Wright, S., Fugett, A., & Caputa, F. (2013). Using E-readers and Internet Resources to Support Comprehension. Educational Technology & Society, 16 (1), 367–379.
The advancements of technology have led to the use of electronic reading systems for digital text. Research indicates similarities and differences in reading performance and comprehension in digital formats compared to paper formats. This study compared vocabulary understanding and reading comprehension scores from two reading sources (electronic story book and paper-based book). This study also evaluated the use of reading resources available (dictionary, thesaurus, word pronunciation) between the two reading methods. The results of this study conclude that although vocabulary and reading comprehension is consistent between the two reading methods, students are more likely to utilize reading resources when engaged with digital text. This article supports that comprehension of written materials remains unchanged for students regardless of presentation method (print versus digital).
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Ihmeideh, Fathi (2010) The role of computer technology in teaching reading and writing: preschool teachers’ beliefs and practices, Journal of Research in Childhood Education, Jan-March, 2010 Source Volume: 24 Source Issue: 1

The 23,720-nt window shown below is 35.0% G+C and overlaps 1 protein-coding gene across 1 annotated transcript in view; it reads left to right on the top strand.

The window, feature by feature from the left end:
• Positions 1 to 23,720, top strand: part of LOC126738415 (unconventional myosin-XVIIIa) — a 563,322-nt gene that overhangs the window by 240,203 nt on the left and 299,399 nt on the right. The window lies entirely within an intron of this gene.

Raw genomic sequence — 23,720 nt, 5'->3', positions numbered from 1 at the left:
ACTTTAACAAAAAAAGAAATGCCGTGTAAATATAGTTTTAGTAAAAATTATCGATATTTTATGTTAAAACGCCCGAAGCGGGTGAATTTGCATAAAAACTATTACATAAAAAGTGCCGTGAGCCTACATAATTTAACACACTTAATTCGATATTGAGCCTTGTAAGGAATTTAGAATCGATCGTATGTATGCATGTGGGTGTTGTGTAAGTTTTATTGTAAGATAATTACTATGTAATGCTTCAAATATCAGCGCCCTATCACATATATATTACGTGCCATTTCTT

This study investigated preschool teachers’ beliefs and practices regarding the use of computer technology in teaching reading and writing in Jordan. The researcher developed a questionnaire consisting of two scales–Teachers’ Beliefs Scale (TB Scale) and Teachers’ Practices Scale (TP Scale)–to examine the role of computer technology in teaching reading and writing to preschoolers. A random sample of 154 preschool teachers participated in the study by completing the questionnaire; 12 teachers were later interviewed. Results indicated that the preschool teachers’ beliefs about the use of computer technology were aligned with their perceptions of their teaching practices, although teachers’ beliefs and their perceptions of their practices were fairly moderate. The results also revealed significant differences between kindergartens in favor of public kindergartens, and the training programs in favor of trained teachers, whereas there was no difference due to area of certification. Directions for further research and recommendations for policy and practice are discussed.
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